Despite the controversy, both precedent and the circumstances surrounding the provision of health care services in the U.S. make the case that the Affordable Care Act, otherwise known as "Obamacare," is indeed constitutional.
Lawyers opposed to the proposed regulations argued before the Supreme Court recently that the federal government cannot require citizens to purchase health insurance. But holding that position relies on a belief that people without health coverage are not already "in the market," and thus have no impact on interstate commerce.
There are many ways to show that this is not true: Uninsured individuals receive emergency treatment, or are people who have lost their coverage temporarily (perhaps as a result of losing their jobs), or are citizens with pre-existing conditions who are actively seeking insurance (and being rejected). All of these cases, and more, affect the vacillating supply and cost of both insurance coverage and health care across the country, thus making it subject to regulation by Congress under the commerce clause of the U.S. Constitution.
As Jeffrey Toobin, who has written extensively on the Supreme Court and the U.S. judicial system, puts it, "The choice to forgo insurance imposes a direct cost on the taxpayers, who wind up footing the bill." And those costs are often enlarged because the patient has reached some serious, health-crisis status.
Furthermore, the Supreme Court itself has ruled repeatedly that Congress has the right to regulate economic activity within a state if those transactions affect the national economy. It has also ruled previously that laws can regulate the decision to refrain from making a purchase or transaction.
If the Supreme Court rules against this act, which is an attempt to start getting a handle on an industry that accounts for 18 percent of our economy, it would be a strange and willful action by the conservative justices — some of whom, ironically, have in the past criticized those among their colleagues who are viewed as "activist" judges.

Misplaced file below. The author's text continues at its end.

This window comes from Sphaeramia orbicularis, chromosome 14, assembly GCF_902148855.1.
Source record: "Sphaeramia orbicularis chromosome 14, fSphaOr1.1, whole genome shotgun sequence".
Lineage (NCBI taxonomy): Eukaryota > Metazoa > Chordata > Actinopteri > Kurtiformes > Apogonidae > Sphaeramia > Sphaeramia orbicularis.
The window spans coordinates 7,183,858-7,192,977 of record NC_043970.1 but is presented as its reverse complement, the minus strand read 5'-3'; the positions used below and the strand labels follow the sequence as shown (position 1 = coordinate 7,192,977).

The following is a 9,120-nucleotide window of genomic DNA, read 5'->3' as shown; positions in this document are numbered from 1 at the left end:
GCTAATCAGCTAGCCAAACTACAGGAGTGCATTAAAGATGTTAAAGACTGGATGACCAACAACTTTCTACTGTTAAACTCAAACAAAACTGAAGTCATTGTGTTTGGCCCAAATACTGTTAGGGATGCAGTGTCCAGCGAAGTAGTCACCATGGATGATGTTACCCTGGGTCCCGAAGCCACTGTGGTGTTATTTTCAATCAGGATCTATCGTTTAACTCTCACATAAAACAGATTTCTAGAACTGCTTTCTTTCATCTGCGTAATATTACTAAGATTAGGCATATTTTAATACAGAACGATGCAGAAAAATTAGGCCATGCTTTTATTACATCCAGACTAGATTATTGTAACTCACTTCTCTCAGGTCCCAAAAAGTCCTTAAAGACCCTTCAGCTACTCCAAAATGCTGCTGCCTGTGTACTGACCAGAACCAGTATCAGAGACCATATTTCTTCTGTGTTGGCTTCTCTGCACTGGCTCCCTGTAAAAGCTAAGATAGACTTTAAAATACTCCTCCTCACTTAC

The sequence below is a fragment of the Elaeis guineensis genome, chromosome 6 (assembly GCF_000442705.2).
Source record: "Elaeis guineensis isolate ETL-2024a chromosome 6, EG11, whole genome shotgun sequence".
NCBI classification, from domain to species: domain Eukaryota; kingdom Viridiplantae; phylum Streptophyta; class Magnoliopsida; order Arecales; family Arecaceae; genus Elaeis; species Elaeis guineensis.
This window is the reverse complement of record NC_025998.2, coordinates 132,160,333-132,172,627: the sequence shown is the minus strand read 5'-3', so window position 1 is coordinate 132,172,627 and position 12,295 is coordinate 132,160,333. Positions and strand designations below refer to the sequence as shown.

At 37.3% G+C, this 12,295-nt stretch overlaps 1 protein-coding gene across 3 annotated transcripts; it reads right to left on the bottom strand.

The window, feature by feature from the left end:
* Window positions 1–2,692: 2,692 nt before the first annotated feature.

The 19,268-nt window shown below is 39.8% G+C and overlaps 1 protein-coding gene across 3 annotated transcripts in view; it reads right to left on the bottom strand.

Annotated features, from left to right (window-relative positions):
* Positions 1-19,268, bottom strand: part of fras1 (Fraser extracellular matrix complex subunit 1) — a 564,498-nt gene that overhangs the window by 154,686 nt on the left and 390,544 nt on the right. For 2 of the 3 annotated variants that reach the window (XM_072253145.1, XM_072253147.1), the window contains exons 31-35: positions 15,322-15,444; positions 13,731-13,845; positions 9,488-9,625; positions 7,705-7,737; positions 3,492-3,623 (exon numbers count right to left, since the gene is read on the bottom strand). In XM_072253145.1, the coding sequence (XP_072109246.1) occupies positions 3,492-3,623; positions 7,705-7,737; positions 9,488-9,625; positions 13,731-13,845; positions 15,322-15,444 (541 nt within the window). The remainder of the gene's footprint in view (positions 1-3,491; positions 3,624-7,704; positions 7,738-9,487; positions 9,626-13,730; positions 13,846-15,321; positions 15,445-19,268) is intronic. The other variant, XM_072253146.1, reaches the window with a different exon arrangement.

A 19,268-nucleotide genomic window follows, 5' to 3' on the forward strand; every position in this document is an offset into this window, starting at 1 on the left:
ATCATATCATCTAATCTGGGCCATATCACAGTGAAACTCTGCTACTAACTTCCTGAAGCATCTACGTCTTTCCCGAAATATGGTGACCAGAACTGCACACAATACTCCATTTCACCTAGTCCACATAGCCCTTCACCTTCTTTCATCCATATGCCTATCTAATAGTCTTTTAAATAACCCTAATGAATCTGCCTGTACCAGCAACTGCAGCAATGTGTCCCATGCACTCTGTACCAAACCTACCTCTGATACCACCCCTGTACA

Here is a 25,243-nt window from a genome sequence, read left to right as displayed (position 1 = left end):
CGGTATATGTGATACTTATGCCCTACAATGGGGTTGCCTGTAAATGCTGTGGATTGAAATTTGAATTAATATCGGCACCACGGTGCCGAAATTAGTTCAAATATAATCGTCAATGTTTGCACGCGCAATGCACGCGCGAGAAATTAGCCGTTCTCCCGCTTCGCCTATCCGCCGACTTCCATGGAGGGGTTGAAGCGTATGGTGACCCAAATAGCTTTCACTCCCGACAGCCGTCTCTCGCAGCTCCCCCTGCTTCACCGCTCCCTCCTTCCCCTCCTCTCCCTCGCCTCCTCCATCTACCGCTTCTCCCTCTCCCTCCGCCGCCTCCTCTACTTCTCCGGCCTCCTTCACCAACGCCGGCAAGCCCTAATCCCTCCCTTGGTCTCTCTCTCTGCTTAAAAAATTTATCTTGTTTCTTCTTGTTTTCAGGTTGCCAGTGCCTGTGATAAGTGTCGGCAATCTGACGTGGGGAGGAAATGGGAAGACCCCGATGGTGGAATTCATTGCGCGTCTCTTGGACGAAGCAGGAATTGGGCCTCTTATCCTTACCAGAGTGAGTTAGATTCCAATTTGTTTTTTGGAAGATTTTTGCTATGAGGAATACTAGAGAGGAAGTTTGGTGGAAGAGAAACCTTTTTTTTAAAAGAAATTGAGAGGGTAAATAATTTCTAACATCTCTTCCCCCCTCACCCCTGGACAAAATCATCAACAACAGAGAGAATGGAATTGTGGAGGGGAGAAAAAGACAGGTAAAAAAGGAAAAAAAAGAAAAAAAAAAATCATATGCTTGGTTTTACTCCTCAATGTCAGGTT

Judges are not neutral observers. Just like the rest of us, they have experiences, opinions, ideologies and philosophies. Any competent, honest judge will not be afraid to tell you that.
They are, however, supposed to be skilled at managing and reconciling both the law and their personal viewpoints.
In my view, if the Supreme Court were to overturn part or all of the Affordable Care Act, its decision would reflect a willful blindness to the enormous national crisis in health care availability and costs, a crisis that, if unaddressed, threatens the ability of municipalities, states and the federal government to respond to their runaway debts and constrained budgets.
That the act be held constitutional is obviously an important requirement. But with the combination of perfectly valid legal arguments and precedents, and the long-building role of health care in weighing down the national economy, all buttressing Congress' action, and all providing a very real-world context pointing urgently toward the need for action; a Supreme Court decision against the act would look petulant, not wise. For what has been lost in all the focus (perhaps overblown) on the constitutionality of the new law are the actual provisions and benefits contained within the legislation.
First and foremost, although initially the act would require the government to spend more money ($1 trillion over 10 years) extending health coverage to those who cannot now afford it, the savings gained by requiring everybody to have insurance (even healthy people), and the savings from a host of insurance- and pharmaceutical company-supported reforms, would over 10 years be considerably greater than the costs.
We have forgotten that the whole point of the act was to address the exploding cost of medical care. In addition to the noble goal of providing health insurance to the 45 million Americans now without it, the law was designed to reduce health care's share of our total economic output.
For the truth is that the cost of providing health insurance is croaking municipalities and small businesses and crowding out their ability to provide other necessary services and functions.
The Columbia Journalism Review has estimated that, without health care reform, fully 21 percent of our economy by 2020 would be devoted to medical costs. In addition, the number of uninsured Americans would rise to 61 million, and millions more would become inadequately covered. Today, health care premiums are rising three times faster than wages.
The Affordable Care Act doesn't socialize medicine. Mostly, it enlarges the private sector's share of health care and, importantly, will attempt to achieve — through myriad reforms and improvements — somewhere between $2 trillion and $3 trillion in savings over 10 years.
People sometimes complain that the act is 2,400 pages long. But the health care system is complex and gargantuan, and touches every individual, home, business and government in America.
Throughout 2009, all parts of the private medical industry worked hard with Congress to identify how they could help to reduce health care costs. Citizens who are worried about the nation's economy should hope that the Supreme Court is living in that same economy.
• • •
Brian T. Watson of Swampscott is a regular Salem News columnist. Contact him at firstname.lastname@example.org.